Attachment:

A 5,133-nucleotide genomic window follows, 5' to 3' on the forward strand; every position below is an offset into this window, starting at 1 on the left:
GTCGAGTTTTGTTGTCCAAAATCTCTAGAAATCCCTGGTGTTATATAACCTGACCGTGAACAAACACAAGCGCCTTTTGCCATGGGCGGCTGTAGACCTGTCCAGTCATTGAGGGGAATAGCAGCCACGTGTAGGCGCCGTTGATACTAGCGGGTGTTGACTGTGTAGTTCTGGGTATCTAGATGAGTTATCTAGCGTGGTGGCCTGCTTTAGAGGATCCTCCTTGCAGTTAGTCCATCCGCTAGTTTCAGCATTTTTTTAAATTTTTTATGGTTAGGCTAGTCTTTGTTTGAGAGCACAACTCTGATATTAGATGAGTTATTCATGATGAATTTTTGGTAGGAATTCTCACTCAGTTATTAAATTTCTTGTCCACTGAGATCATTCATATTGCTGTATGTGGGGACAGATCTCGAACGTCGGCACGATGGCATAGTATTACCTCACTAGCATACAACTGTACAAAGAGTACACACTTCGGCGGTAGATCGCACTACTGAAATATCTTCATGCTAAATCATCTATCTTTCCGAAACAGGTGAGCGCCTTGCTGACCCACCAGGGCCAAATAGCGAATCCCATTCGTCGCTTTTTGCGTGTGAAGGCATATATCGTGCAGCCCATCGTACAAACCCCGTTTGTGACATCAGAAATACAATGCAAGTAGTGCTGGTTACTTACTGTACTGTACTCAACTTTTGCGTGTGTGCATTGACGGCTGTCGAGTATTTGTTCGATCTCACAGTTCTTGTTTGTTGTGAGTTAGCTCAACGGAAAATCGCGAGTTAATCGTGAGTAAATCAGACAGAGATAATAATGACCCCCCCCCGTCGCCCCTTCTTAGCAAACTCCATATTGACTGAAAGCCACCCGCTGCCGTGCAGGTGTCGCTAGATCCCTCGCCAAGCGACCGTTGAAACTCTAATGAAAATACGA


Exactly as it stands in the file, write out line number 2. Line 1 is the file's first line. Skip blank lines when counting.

GTCGAGTTTTGTTGTCCAAAATCTCTAGAAATCCCTGGTGTTATATAACCTGACCGTGAACAAACACAAGCGCCTTTTGCCATGGGCGGCTGTAGACCTGTCCAGTCATTGAGGGGAATAGCAGCCACGTGTAGGCGCCGTTGATACTAGCGGGTGTTGACTGTGTAGTTCTGGGTATCTAGATGAGTTATCTAGCGTGGTGGCCTGCTTTAGAGGATCCTCCTTGCAGTTAGTCCATCCGCTAGTTTCAGCATTTTTTTAAATTTTTTATGGTTAGGCTAGTCTTTGTTTGAGAGCACAACTCTGATATTAGATGAGTTATTCATGATGAATTTTTGGTAGGAATTCTCACTCAGTTATTAAATTTCTTGTCCACTGAGATCATTCATATTGCTGTATGTGGGGACAGATCTCGAACGTCGGCACGATGGCATAGTATTACCTCACTAGCATACAACTGTACAAAGAGTACACACTTCGGCGGTAGATCGCACTACTGAAATATCTTCATGCTAAATCATCTATCTTTCCGAAACAGGTGAGCGCCTTGCTGACCCACCAGGGCCAAATAGCGAATCCCATTCGTCGCTTTTTGCGTGTGAAGGCATATATCGTGCAGCCCATCGTACAAACCCCGTTTGTGACATCAGAAATACAATGCAAGTAGTGCTGGTTACTTACTGTACTGTACTCAACTTTTGCGTGTGTGCATTGACGGCTGTCGAGTATTTGTTCGATCTCACAGTTCTTGTTTGTTGTGAGTTAGCTCAACGGAAAATCGCGAGTTAATCGTGAGTAAATCAGACAGAGATAATAATGACCCCCCCCCGTCGCCCCTTCTTAGCAAACTCCATATTGACTGAAAGCCACCCGCTGCCGTGCAGGTGTCGCTAGATCCCTCGCCAAGCGACCGTTGAAACTCTAATGAAAATACGA